The Raid: Redemption is BADASS!

That is the only word that fits to describe Indonesian martial arts action film The Raid: Redemption.  It is a seriously badass film!  A rush of fists and fury. A non stop adrenaline ride.  I was left breathless and ready to kick some serous ass!  Hi-Ya!  (Sorry, that always happens to me after watching these kinds of movies–if I could even remotely execute the moves I love, I would be dangerous! ;))

I was a little concerned (after seeing the trailer) that the film would be all action and carnage and zero plot and/or character development–which to me is a deal breaker.

Don’t get me wrong–I like senseless action, at times, and will judge accordingly–but to be great, you must have, what I call, the John McClane factor. Most of you will understand this right away and agree that the JMC factor is the key to success.  It is the principle that the audience must relate to the protagonist, feel for him, cheer for him and most importantly…like him.  If this happens–the audience will follow him anywhere and be invested in his outcome.  Result? Die Hard X5.  And one of the greatest action heroes of all time!

Well, in a short period, The Raid accomplishes this. You feel for Iko Uwais‘ Rama, the rookie unsuspecting SWAT officer that is about to have the worse day of his life.  Writer/Director Gareth Evans knows his genre well and is able to create a believable universe within the walls of this building.  Evans expertly weaves character development throughout the action.  When he pauses to give you a break (because you need it), he fills that space with substance.  I am now anxiously awaiting the trilogy that is in the works because I want to follow Rama’s journey–I care about his outcome.  JMC factor is in full play here–excellent!

What else is there to say?  Oh, yeah!  The Raid also features one of the best henchman I’ve seen in a long time.  Enter Mad Dog–played perfectly by Yayan RuhianWow–is all I will say…he is crazy awesome!

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I should also mention the soundtrack by Mike Shinoda of Linkin Park and Joseph Trapanese is perfect.  And lastly, I have to mention the fight choreography, which is insane!  The fighting sequences which were designed by Iko Uwais and Yayan Ruhian are some of the most intense I have seen.  These guys are the real deal!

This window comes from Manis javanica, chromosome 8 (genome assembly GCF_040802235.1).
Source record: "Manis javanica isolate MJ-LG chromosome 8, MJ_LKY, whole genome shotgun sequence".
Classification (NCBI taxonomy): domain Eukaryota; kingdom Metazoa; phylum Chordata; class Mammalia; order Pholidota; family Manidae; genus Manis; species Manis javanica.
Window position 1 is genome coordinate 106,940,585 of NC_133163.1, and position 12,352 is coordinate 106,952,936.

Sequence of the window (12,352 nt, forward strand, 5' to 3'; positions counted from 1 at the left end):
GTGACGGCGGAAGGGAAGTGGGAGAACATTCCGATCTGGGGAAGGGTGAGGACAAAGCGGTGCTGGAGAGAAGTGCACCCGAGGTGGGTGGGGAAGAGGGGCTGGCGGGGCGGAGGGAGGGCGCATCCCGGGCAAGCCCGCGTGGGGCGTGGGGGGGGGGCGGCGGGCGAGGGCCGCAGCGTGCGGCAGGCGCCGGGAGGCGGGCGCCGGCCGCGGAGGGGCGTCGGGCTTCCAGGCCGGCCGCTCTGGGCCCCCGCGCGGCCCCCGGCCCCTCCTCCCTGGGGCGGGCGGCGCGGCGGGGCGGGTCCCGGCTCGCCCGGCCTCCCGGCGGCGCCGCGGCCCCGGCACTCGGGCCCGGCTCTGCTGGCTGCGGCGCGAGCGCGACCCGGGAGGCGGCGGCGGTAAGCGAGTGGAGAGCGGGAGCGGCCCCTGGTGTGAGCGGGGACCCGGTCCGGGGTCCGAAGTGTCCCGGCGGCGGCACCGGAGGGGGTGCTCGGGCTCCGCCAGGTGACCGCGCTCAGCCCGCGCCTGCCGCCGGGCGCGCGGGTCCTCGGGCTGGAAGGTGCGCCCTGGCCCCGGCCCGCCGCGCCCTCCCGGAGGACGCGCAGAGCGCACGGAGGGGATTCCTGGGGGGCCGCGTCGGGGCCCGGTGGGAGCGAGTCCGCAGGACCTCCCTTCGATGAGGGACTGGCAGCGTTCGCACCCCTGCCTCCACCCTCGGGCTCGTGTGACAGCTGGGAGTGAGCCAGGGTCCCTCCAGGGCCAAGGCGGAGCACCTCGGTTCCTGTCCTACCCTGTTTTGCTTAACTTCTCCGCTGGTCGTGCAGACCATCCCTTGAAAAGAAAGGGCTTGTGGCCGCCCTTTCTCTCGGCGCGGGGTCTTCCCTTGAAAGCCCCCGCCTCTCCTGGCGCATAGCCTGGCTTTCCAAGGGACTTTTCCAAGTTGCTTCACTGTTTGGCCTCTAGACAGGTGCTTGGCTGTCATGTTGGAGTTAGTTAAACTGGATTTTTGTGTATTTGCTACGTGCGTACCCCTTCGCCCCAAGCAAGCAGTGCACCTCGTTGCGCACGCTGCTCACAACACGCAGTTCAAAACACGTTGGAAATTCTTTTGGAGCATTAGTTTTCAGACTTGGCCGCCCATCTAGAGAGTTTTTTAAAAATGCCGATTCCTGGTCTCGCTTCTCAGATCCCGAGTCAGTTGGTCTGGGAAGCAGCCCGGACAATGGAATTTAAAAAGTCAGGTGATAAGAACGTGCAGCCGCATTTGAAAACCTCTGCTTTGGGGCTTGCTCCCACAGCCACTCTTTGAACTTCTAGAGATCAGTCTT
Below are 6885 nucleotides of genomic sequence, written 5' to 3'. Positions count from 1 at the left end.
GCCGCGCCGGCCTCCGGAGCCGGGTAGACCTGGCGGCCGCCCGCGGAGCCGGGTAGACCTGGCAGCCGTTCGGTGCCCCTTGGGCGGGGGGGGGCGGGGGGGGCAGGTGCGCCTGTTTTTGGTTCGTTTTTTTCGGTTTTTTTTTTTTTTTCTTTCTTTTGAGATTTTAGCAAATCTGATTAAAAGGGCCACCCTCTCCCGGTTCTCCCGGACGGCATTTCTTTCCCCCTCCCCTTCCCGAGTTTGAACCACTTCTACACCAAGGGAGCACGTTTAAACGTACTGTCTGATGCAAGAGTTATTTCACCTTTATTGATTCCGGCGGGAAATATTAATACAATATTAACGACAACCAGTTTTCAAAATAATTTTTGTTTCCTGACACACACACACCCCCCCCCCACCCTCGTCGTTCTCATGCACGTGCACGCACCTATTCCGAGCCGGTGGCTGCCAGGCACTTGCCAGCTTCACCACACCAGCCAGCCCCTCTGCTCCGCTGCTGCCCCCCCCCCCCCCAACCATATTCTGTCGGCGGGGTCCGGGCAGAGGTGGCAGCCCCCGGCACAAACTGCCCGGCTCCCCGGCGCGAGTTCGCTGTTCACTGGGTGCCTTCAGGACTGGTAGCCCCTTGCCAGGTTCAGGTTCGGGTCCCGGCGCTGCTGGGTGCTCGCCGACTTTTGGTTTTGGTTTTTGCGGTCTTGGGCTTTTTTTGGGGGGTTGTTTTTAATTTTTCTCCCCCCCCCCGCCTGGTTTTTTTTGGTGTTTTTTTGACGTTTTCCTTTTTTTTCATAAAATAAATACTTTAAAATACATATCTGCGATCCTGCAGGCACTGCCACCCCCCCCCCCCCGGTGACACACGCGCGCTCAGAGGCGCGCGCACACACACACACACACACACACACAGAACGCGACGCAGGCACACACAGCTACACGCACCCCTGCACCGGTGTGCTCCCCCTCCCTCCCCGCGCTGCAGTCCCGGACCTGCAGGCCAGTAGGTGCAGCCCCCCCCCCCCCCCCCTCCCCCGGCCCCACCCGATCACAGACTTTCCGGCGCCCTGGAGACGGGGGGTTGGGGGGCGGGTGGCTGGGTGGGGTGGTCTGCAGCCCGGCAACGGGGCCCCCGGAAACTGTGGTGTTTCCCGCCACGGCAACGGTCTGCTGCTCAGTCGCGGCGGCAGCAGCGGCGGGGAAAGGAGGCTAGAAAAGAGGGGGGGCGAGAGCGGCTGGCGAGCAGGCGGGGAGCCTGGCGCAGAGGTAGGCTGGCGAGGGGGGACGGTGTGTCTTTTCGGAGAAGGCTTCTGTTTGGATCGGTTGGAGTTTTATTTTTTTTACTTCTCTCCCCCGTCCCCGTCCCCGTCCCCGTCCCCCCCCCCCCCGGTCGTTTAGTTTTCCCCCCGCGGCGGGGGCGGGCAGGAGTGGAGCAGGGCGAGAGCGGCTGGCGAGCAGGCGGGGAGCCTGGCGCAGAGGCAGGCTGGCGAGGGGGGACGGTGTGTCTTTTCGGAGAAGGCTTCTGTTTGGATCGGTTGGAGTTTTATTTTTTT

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If you like this kind of thrill ride and the trailer gets you excited–run to your nearest theater! And be warned…you may come out swinging! 🙂

 

 

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Safe House ends up being predictable and a waste of talent

Safe House proves a theory that I have–it does not matter how fine an actor you may have (and there are a few in this film) a movie can sink without a strong script. We have seen it before–Troy, Public Enemies and it is the truth when it comes to this film.  It has great performances–okay fight sequences–an interesting premise–and yet, none of it adds up to much because it’s all too familiar and fails to impress.  Actually, you forget about it as soon as the credits roll. 

The screenplay is the backbone of any feature, which is why I follow screenwriters as much as I do actors and directors.  Christopher Nolan? I’m there.  Aaron Sorkin? Done.  Brit Marling? I’m game.  Newcomer David Guggenheim almost had something here…almost. Unfortunately, he falls victim to predictability.  Okay, for the masses this may work and Safe House has performed decently in the box office. But for those of us with pickier taste, it is too easy–too familiar.  Guggenheim follows the “formula” too closely and there are NO surprises.  At one point I thought “That can’t be right? That’s too simple and glaringly apparent!”  But, nope it was that simple.  Deep sigh. 

It is a sad waste of a great cast.  Denzel Washington does the best he can with what he has, but again…not much there.  Ryan Reynolds is underrated and quite good (check out Buried and The Nines if you doubt it) and has nothing to do here.  Brendan Gleeson, who is one of my favorite character actors (The Guard is brilliant!), is poorly used.  Vera Farmiga, who I think is one of our strongest female leads, is given nothing.  You can see the theme running through this–nothing–wasted–yeah…it is sad.

This is Swedish director Daniel Espinosa first American film and with the box office numbers I am sure he will get another chance to direct in the US.  I have not seen his first film Easy Money, but have heard good things.  Espinosa does a fine job with what he has to work with.  He can create tension and has a good eye for details, but again–that is all wasted.  🙂

So, bottom line? You can go watch Safe House and you will more than likely be engaged for almost 2 hours, but that’s about it.  Yeah. You know what I am going to say…it’s a waste.